There’s something to be said for playing the contrarian. That’s not to say conventional wisdom should be defied at every turn (I’m reminded of the Dave Chappelle sketch, “When Keeping it Real Goes Wrong”), as that can be every bit as inflexible as falling in line with those rigidly adhering to the norm. But, zigging while other zag can help dynasty owners find value where they may previously not have looked.
My recent contrarian take would’ve actually been the Stepford Wife of dynasty strategies as recently as five to six years ago. But now, when it comes to selecting running backs early and often, that approach has gone the way of the afternoon paper. The dynasty universe is run by wide receivers and those who love them, and even with the incredible ball carrier performances in 2016, it doesn’t appear to be changing.
To that last sentence, however, I see something more. I previously wrote about exactly what made these young, stud running backs so special, and why we should consider selecting them early in drafts. Taking it one step further, I even advocated for taking Cardinals running back David Johnson as the 1.01 in dynasty startups.
Unfortunately, I’m still a salmon swimming upstream, with the wide receiver loving bears swatting at me and my ilk with the casual indifference of Bill Belichick discarding a reporter’s question. Their newest argument has centered around why members of the robust ball carrying crop of 2017 shouldn’t be selected with high, first round picks, laughably using Zeke Elliott as the example as to why this is bad practice. Yes, the same Zeke Elliott who led the league in rushing as a rookie, scoring 16 total touchdowns and averaging 5.1 YPC in the process – because somehow we just know that if it was Derrick Henry in the second round, things would’ve magically turned out the exact same way.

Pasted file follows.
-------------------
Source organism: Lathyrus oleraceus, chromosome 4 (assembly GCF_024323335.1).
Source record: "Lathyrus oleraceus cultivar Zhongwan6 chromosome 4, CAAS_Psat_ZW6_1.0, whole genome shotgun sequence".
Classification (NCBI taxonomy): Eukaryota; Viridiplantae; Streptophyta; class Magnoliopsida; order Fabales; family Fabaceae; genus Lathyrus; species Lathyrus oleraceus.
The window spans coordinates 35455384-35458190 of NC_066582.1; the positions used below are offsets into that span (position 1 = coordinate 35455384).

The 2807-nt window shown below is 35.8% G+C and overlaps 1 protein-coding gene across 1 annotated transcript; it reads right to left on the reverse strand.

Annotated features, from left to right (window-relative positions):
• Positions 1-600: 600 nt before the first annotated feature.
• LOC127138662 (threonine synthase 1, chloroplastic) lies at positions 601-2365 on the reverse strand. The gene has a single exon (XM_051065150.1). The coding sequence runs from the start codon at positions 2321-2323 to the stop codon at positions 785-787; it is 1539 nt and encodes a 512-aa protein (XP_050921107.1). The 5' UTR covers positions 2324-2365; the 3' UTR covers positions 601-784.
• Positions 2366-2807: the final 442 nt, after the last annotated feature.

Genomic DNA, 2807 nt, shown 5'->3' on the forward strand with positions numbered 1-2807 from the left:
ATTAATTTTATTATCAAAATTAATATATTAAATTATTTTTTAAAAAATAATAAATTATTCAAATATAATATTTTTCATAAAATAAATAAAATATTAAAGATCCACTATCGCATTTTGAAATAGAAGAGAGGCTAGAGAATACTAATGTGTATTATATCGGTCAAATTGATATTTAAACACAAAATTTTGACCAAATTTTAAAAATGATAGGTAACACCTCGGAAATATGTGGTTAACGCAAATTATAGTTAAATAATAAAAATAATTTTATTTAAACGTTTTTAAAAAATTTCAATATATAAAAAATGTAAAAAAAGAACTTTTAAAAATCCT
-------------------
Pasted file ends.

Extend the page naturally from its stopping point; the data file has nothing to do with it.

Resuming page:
Naturally, this led to the companion argument that running backs either bust at a higher rate than receivers, or they get hurt and fall out of the league altogether. Continuing, it’s also easy to find backfield “diamonds in the rough” in the later rounds, and as such there’s no reason to spend a high pick at the position. It’s these exact arguments that I want to focus my energies on.
You can find his (typically strong and hopefully reasonable) opinions on Twitter at@EDH_27.